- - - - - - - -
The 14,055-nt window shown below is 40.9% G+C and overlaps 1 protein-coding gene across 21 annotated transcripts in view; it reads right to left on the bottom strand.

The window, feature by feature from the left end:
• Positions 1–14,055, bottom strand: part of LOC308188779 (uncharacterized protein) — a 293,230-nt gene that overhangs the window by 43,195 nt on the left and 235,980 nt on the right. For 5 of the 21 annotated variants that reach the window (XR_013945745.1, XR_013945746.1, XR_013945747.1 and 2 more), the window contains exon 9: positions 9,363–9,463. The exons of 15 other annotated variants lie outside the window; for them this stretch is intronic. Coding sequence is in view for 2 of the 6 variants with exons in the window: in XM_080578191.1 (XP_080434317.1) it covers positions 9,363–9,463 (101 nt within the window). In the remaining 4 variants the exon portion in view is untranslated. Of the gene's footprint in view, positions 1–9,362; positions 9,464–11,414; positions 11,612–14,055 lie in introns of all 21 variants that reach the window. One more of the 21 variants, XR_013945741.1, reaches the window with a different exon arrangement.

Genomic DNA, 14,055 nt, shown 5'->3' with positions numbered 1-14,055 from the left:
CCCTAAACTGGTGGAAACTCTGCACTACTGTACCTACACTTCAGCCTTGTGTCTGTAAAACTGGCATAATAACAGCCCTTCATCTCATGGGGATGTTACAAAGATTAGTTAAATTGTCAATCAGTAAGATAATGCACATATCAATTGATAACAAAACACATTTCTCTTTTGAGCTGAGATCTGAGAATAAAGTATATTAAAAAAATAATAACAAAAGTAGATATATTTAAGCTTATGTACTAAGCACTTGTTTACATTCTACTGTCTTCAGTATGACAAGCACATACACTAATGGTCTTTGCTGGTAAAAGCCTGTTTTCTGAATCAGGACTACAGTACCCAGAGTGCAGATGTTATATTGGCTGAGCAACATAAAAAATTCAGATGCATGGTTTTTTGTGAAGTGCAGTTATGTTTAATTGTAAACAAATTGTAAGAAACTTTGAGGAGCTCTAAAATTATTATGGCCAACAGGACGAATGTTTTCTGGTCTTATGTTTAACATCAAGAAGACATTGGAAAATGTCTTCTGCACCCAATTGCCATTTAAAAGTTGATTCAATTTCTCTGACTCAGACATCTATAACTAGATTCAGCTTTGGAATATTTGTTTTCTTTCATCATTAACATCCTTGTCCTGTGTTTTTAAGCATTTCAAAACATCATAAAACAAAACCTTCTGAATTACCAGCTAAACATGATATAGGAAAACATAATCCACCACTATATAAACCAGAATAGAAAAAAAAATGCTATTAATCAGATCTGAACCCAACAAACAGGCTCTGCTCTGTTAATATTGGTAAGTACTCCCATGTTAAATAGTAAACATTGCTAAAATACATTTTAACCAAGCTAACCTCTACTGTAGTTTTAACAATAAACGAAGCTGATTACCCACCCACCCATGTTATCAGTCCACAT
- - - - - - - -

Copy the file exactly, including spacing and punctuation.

The 14,055-nt window shown below is 40.9% G+C and overlaps 1 protein-coding gene across 21 annotated transcripts in view; it reads right to left on the bottom strand.

The window, feature by feature from the left end:
• Positions 1–14,055, bottom strand: part of LOC308188779 (uncharacterized protein) — a 293,230-nt gene that overhangs the window by 43,195 nt on the left and 235,980 nt on the right. For 5 of the 21 annotated variants that reach the window (XR_013945745.1, XR_013945746.1, XR_013945747.1 and 2 more), the window contains exon 9: positions 9,363–9,463. The exons of 15 other annotated variants lie outside the window; for them this stretch is intronic. Coding sequence is in view for 2 of the 6 variants with exons in the window: in XM_080578191.1 (XP_080434317.1) it covers positions 9,363–9,463 (101 nt within the window). In the remaining 4 variants the exon portion in view is untranslated. Of the gene's footprint in view, positions 1–9,362; positions 9,464–11,414; positions 11,612–14,055 lie in introns of all 21 variants that reach the window. One more of the 21 variants, XR_013945741.1, reaches the window with a different exon arrangement.

Genomic DNA, 14,055 nt, shown 5'->3' with positions numbered 1-14,055 from the left:
CCCTAAACTGGTGGAAACTCTGCACTACTGTACCTACACTTCAGCCTTGTGTCTGTAAAACTGGCATAATAACAGCCCTTCATCTCATGGGGATGTTACAAAGATTAGTTAAATTGTCAATCAGTAAGATAATGCACATATCAATTGATAACAAAACACATTTCTCTTTTGAGCTGAGATCTGAGAATAAAGTATATTAAAAAAATAATAACAAAAGTAGATATATTTAAGCTTATGTACTAAGCACTTGTTTACATTCTACTGTCTTCAGTATGACAAGCACATACACTAATGGTCTTTGCTGGTAAAAGCCTGTTTTCTGAATCAGGACTACAGTACCCAGAGTGCAGATGTTATATTGGCTGAGCAACATAAAAAATTCAGATGCATGGTTTTTTGTGAAGTGCAGTTATGTTTAATTGTAAACAAATTGTAAGAAACTTTGAGGAGCTCTAAAATTATTATGGCCAACAGGACGAATGTTTTCTGGTCTTATGTTTAACATCAAGAAGACATTGGAAAATGTCTTCTGCACCCAATTGCCATTTAAAAGTTGATTCAATTTCTCTGACTCAGACATCTATAACTAGATTCAGCTTTGGAATATTTGTTTTCTTTCATCATTAACATCCTTGTCCTGTGTTTTTAAGCATTTCAAAACATCATAAAACAAAACCTTCTGAATTACCAGCTAAACATGATATAGGAAAACATAATCCACCACTATATAAACCAGAATAGAAAAAAAAATGCTATTAATCAGATCTGAACCCAACAAACAGGCTCTGCTCTGTTAATATTGGTAAGTACTCCCATGTTAAATAGTAAACATTGCTAAAATACATTTTAACCAAGCTAACCTCTACTGTAGTTTTAACAATAAACGAAGCTGATTACCCACCCACCCATGTTATCAGTCCACAT